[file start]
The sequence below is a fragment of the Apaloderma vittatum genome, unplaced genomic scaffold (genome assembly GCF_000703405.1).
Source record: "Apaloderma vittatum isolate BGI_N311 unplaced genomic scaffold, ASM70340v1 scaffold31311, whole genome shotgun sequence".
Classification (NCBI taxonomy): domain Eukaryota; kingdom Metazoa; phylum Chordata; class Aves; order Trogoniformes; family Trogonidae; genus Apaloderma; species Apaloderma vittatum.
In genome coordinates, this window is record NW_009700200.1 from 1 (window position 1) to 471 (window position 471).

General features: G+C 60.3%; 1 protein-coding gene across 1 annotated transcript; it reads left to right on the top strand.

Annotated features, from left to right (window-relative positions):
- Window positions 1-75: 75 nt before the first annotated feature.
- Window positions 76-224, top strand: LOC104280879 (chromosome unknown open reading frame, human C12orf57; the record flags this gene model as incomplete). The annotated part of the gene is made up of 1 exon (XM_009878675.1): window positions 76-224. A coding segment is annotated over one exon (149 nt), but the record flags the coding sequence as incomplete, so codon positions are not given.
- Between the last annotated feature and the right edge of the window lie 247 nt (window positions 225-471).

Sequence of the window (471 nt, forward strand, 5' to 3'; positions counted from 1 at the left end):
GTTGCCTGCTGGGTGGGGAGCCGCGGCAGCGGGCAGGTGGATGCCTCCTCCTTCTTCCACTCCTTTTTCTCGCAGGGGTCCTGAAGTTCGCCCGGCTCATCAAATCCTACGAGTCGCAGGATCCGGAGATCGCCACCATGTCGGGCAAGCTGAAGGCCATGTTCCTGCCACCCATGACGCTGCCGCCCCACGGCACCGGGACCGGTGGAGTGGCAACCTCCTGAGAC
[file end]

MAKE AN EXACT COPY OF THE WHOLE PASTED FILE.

The sequence below is a fragment of the Apaloderma vittatum genome, unplaced genomic scaffold (genome assembly GCF_000703405.1).
Source record: "Apaloderma vittatum isolate BGI_N311 unplaced genomic scaffold, ASM70340v1 scaffold31311, whole genome shotgun sequence".
Classification (NCBI taxonomy): domain Eukaryota; kingdom Metazoa; phylum Chordata; class Aves; order Trogoniformes; family Trogonidae; genus Apaloderma; species Apaloderma vittatum.
In genome coordinates, this window is record NW_009700200.1 from 1 (window position 1) to 471 (window position 471).

General features: G+C 60.3%; 1 protein-coding gene across 1 annotated transcript; it reads left to right on the top strand.

Annotated features, from left to right (window-relative positions):
- Window positions 1-75: 75 nt before the first annotated feature.
- Window positions 76-224, top strand: LOC104280879 (chromosome unknown open reading frame, human C12orf57; the record flags this gene model as incomplete). The annotated part of the gene is made up of 1 exon (XM_009878675.1): window positions 76-224. A coding segment is annotated over one exon (149 nt), but the record flags the coding sequence as incomplete, so codon positions are not given.
- Between the last annotated feature and the right edge of the window lie 247 nt (window positions 225-471).

Sequence of the window (471 nt, forward strand, 5' to 3'; positions counted from 1 at the left end):
GTTGCCTGCTGGGTGGGGAGCCGCGGCAGCGGGCAGGTGGATGCCTCCTCCTTCTTCCACTCCTTTTTCTCGCAGGGGTCCTGAAGTTCGCCCGGCTCATCAAATCCTACGAGTCGCAGGATCCGGAGATCGCCACCATGTCGGGCAAGCTGAAGGCCATGTTCCTGCCACCCATGACGCTGCCGCCCCACGGCACCGGGACCGGTGGAGTGGCAACCTCCTGAGAC